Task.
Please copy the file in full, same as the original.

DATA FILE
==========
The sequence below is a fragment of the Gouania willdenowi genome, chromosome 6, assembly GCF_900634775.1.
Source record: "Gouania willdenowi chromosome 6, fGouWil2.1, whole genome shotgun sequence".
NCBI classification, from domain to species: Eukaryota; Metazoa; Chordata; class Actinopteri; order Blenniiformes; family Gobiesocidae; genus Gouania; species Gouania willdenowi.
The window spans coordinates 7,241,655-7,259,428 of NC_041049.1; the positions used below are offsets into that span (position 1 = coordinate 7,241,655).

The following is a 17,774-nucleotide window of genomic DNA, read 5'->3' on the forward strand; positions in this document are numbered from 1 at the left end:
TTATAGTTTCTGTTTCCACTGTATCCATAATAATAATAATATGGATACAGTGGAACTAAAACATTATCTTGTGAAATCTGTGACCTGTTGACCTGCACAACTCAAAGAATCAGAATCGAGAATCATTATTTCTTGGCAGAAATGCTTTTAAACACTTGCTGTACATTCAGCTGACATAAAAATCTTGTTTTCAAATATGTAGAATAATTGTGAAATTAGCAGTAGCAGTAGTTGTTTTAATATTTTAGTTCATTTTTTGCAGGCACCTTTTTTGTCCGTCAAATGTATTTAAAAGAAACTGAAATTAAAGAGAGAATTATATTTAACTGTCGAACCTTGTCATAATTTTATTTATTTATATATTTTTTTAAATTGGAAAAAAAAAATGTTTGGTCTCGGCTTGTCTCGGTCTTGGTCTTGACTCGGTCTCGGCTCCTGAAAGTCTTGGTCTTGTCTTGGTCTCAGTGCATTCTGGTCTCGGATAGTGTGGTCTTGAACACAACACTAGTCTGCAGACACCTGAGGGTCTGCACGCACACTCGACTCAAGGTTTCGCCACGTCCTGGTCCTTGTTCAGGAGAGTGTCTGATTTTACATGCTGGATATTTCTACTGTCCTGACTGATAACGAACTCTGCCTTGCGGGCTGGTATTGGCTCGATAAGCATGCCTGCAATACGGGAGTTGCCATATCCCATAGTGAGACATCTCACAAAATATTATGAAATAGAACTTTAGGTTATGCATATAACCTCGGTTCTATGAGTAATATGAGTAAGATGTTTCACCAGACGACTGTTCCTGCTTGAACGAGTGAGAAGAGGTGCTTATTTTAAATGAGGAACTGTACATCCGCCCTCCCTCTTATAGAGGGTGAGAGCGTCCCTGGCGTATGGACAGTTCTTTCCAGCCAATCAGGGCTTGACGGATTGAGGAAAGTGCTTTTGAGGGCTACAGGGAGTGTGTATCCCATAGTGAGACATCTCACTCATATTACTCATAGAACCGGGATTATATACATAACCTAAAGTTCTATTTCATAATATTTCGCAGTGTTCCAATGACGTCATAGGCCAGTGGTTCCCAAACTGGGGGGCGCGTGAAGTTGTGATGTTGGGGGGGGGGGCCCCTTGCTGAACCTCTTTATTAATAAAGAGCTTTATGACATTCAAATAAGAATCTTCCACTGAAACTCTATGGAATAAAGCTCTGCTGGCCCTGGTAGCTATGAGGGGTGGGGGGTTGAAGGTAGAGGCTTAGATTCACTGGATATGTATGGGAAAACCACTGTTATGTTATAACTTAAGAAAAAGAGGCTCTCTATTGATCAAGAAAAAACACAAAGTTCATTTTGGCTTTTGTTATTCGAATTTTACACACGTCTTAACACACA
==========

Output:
The sequence below is a fragment of the Gouania willdenowi genome, chromosome 6, assembly GCF_900634775.1.
Source record: "Gouania willdenowi chromosome 6, fGouWil2.1, whole genome shotgun sequence".
NCBI classification, from domain to species: Eukaryota; Metazoa; Chordata; class Actinopteri; order Blenniiformes; family Gobiesocidae; genus Gouania; species Gouania willdenowi.
The window spans coordinates 7,241,655-7,259,428 of NC_041049.1; the positions used below are offsets into that span (position 1 = coordinate 7,241,655).

The following is a 17,774-nucleotide window of genomic DNA, read 5'->3' on the forward strand; positions in this document are numbered from 1 at the left end:
TTATAGTTTCTGTTTCCACTGTATCCATAATAATAATAATATGGATACAGTGGAACTAAAACATTATCTTGTGAAATCTGTGACCTGTTGACCTGCACAACTCAAAGAATCAGAATCGAGAATCATTATTTCTTGGCAGAAATGCTTTTAAACACTTGCTGTACATTCAGCTGACATAAAAATCTTGTTTTCAAATATGTAGAATAATTGTGAAATTAGCAGTAGCAGTAGTTGTTTTAATATTTTAGTTCATTTTTTGCAGGCACCTTTTTTGTCCGTCAAATGTATTTAAAAGAAACTGAAATTAAAGAGAGAATTATATTTAACTGTCGAACCTTGTCATAATTTTATTTATTTATATATTTTTTTAAATTGGAAAAAAAAAATGTTTGGTCTCGGCTTGTCTCGGTCTTGGTCTTGACTCGGTCTCGGCTCCTGAAAGTCTTGGTCTTGTCTTGGTCTCAGTGCATTCTGGTCTCGGATAGTGTGGTCTTGAACACAACACTAGTCTGCAGACACCTGAGGGTCTGCACGCACACTCGACTCAAGGTTTCGCCACGTCCTGGTCCTTGTTCAGGAGAGTGTCTGATTTTACATGCTGGATATTTCTACTGTCCTGACTGATAACGAACTCTGCCTTGCGGGCTGGTATTGGCTCGATAAGCATGCCTGCAATACGGGAGTTGCCATATCCCATAGTGAGACATCTCACAAAATATTATGAAATAGAACTTTAGGTTATGCATATAACCTCGGTTCTATGAGTAATATGAGTAAGATGTTTCACCAGACGACTGTTCCTGCTTGAACGAGTGAGAAGAGGTGCTTATTTTAAATGAGGAACTGTACATCCGCCCTCCCTCTTATAGAGGGTGAGAGCGTCCCTGGCGTATGGACAGTTCTTTCCAGCCAATCAGGGCTTGACGGATTGAGGAAAGTGCTTTTGAGGGCTACAGGGAGTGTGTATCCCATAGTGAGACATCTCACTCATATTACTCATAGAACCGGGATTATATACATAACCTAAAGTTCTATTTCATAATATTTCGCAGTGTTCCAATGACGTCATAGGCCAGTGGTTCCCAAACTGGGGGGCGCGTGAAGTTGTGATGTTGGGGGGGGGGGCCCCTTGCTGAACCTCTTTATTAATAAAGAGCTTTATGACATTCAAATAAGAATCTTCCACTGAAACTCTATGGAATAAAGCTCTGCTGGCCCTGGTAGCTATGAGGGGTGGGGGGTTGAAGGTAGAGGCTTAGATTCACTGGATATGTATGGGAAAACCACTGTTATGTTATAACTTAAGAAAAAGAGGCTCTCTATTGATCAAGAAAAAACACAAAGTTCATTTTGGCTTTTGTTATTCGAATTTTACACACGTCTTAACACACA